The foliage on my Madame Ganna Walska tropical waterlily is as interesting as the blooms and like the purple hearts, they are also very saturated at this time of the year.

I found this old tomatillo lantern on the floor underneath the mother plant…

…a plant that is threatening to take over an entire corner of the Patch.

Although quite beautiful, this is now the surface film of the sinking mosquito dunk (I featured a few posts back) that has developed in my “everything but the kitchen sink” rainwater collection “system”.  I am not surprised this will kill mosquito larva, but really!  I am now fearful of even using this water on my plants, even though the packaging stipulates it is completely safe.


After I removed the mesh from my tomato plants a couple of months ago, I rolled it up tightly and stuffed it underneath my shed.  Today, walking up to get my shovel to plant a new oleander, I noticed that a corner of it was poking out.

I investigated further and found this:

A Texas spiny lizard.

Sceloporus olivaceus

This poor chap had himself completely entangled.  The above picture was taken after about ten minutes of careful snipping with some scissors. The hobbits were very excited to see one of these up close, considering how fast and shy these creatures typically are.  The worst part of the snipping I saved till last, the neck and head, he kept attacking the ends of the snippers. A few final tighter snips and he was free, I cannot tell you how fast that creature took off!

I took the mesh immediately indoors.

I will leave you with this…the Gene Simmons of the butterfly world.

Stay Tuned (once again) for:


All material © 2010 for eastsidepatch. Unauthorized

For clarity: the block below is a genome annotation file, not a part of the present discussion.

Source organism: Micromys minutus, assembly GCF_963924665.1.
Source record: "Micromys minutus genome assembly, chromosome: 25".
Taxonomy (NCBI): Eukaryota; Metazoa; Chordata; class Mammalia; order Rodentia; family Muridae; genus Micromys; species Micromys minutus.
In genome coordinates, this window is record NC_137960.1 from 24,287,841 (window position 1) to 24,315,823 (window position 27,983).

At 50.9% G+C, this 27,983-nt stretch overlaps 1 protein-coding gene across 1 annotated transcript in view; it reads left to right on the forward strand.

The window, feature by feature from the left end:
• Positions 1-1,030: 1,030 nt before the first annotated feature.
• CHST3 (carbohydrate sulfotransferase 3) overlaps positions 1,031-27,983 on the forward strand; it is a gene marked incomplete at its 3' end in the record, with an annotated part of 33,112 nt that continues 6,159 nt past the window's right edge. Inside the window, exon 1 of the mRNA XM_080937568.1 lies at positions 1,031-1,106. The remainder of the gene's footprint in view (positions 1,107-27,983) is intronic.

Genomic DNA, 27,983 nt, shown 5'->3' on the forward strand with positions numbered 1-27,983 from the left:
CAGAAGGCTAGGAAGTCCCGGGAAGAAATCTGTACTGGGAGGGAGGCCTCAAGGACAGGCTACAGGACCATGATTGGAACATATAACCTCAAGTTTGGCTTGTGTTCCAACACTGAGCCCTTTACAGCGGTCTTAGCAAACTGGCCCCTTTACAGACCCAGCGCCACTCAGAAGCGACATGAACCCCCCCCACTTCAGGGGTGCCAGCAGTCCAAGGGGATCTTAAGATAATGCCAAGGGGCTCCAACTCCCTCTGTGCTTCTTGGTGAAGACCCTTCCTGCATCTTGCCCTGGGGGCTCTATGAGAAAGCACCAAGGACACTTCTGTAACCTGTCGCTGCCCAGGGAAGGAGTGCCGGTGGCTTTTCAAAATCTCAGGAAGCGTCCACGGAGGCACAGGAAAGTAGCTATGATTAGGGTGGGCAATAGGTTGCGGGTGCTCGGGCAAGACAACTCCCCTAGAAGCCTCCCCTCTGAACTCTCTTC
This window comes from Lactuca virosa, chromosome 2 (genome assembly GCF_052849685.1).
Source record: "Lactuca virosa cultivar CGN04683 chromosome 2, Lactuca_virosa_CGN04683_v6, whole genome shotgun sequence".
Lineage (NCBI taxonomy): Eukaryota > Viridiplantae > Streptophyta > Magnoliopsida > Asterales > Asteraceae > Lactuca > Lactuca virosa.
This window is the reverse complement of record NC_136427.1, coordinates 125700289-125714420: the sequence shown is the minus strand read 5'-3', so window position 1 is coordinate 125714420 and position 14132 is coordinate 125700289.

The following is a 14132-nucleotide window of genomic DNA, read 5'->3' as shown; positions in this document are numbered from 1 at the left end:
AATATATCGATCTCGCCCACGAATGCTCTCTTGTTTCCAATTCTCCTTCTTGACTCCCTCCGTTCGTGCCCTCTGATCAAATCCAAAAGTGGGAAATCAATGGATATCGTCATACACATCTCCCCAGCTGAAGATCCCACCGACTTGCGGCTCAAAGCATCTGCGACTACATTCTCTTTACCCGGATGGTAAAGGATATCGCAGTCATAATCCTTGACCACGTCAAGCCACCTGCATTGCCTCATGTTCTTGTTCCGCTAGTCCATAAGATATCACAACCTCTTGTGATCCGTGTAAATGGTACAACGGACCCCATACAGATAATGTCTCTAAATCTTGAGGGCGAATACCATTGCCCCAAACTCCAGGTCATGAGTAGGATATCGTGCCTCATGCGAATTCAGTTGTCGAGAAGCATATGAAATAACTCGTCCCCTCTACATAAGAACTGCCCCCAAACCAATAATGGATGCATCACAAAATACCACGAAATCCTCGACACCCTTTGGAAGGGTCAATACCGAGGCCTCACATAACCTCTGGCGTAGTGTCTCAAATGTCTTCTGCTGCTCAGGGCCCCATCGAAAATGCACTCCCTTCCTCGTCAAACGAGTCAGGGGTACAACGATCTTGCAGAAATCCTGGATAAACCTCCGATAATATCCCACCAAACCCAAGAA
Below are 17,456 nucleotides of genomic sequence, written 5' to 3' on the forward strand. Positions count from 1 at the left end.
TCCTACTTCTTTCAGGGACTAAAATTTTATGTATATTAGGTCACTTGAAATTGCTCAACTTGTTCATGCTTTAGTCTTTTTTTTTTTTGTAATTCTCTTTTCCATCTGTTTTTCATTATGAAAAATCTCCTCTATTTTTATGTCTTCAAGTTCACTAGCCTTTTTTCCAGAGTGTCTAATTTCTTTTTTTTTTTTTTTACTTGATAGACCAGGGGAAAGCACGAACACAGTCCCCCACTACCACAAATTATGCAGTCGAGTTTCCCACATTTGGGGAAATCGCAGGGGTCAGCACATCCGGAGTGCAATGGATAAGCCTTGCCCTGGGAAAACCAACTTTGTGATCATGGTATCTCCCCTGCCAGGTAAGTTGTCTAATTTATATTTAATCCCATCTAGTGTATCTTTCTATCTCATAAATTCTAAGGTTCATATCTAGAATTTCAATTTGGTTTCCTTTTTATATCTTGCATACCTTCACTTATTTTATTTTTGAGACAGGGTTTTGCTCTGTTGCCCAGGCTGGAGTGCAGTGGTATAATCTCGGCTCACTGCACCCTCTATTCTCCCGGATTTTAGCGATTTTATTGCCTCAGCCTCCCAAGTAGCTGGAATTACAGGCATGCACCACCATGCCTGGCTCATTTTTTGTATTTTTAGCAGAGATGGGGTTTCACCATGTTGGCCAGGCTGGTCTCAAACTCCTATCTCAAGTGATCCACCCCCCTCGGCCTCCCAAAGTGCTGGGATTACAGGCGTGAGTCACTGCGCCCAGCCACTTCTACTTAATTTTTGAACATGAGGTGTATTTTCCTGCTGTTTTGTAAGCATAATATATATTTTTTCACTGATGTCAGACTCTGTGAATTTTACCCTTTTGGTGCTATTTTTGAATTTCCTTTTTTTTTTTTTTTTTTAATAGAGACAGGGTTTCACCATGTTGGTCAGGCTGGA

intergalactic reproduction strictly prohibited, and
punishable by late  (and extremely unpleasant)
14th century planet Earth techniques.

  • Pam/Digging August 15, 2010, 11:19 pm

    Great close-ups of the insect world in the Patch, ESP. Poor little Texas spiny lizard. I’m glad you rescued him before it was too late. They are ferocious looking, aren’t they? So different from the spineless green anoles.

    I’ve had a bit of an ugly film on my stock tank pond lately too, and I haven’t used any of those dunks. I wonder if something is coming down from the trees? I finally sprayed off the surface of my pond today with the hose, and it looks a lot better now.

  • ESP August 15, 2010, 11:34 pm

    Thanks Pam.

    I was so glad I got to him in time as well, that mesh is lethal…happy it is now finally in a safe place. Yes, very different to our green anoles…these spiny lizards have been turning up in greater numbers in the Patch the last year or so, I am even seeing a lot of young ones. So glad I did not have to perform CPR on it’s tiny chest.

    The chemical-spill in my stock tank is most certainly from the new dunk that I administered a week or so ago, it really is quite disgusting. I am sure it is superficial but still, I will not be using these mosquito dunks in the Patch ever again, even if just for aesthetic purposes. Floating donuts for me from now on.


  • TexasDeb August 16, 2010, 8:42 am

    I’ll add my praise to Pam’s – it was quite right to take time to carefully extricate that spiny lizard. I suppose what happened with that tomato mesh is the landlocked equivalent of birds/turtles trapped in soft drink six pack ring holders around bodies of water. I’m glad to hear you moved it indoors.

    Additional praise for your nocturnal bravery capturing the Moth and the Datura (hmmm – that sounds like the title of a fable). It was the size of a mouse? Really!? (shudder)

    Amazing and entertaining as always but it all pales by comparison with that macro shot of the swallowtail. Just, well, WOW! You really know how to reward us for reading all the way to the end of a post.

  • ESP August 16, 2010, 10:56 am

    Hi TD.

    I thought the mesh being pushed under the shed and rolled up that it would be quite safe…never thought about a lizard getting in there, anyway happy ending!

    “The Moth and the Datura” by TD:-)
    The moth WAS quite large, with a very erratic flight path. It went completely berserk every time the flash would go off…click and cover…click and cover…click and run as fast as possible into the house screaming. It followed me I tell you!

    The swallowtail did come out good, I wish I would have got the other antenna in frame though, oh well, you know how it is.
    Thanks Deb.


  • Lee August 16, 2010, 12:06 pm

    As usual, amazing photos – LOVE the hawkmoths in the datura. Awesome!

  • ESP August 16, 2010, 4:11 pm

    Hi Lee and thanks.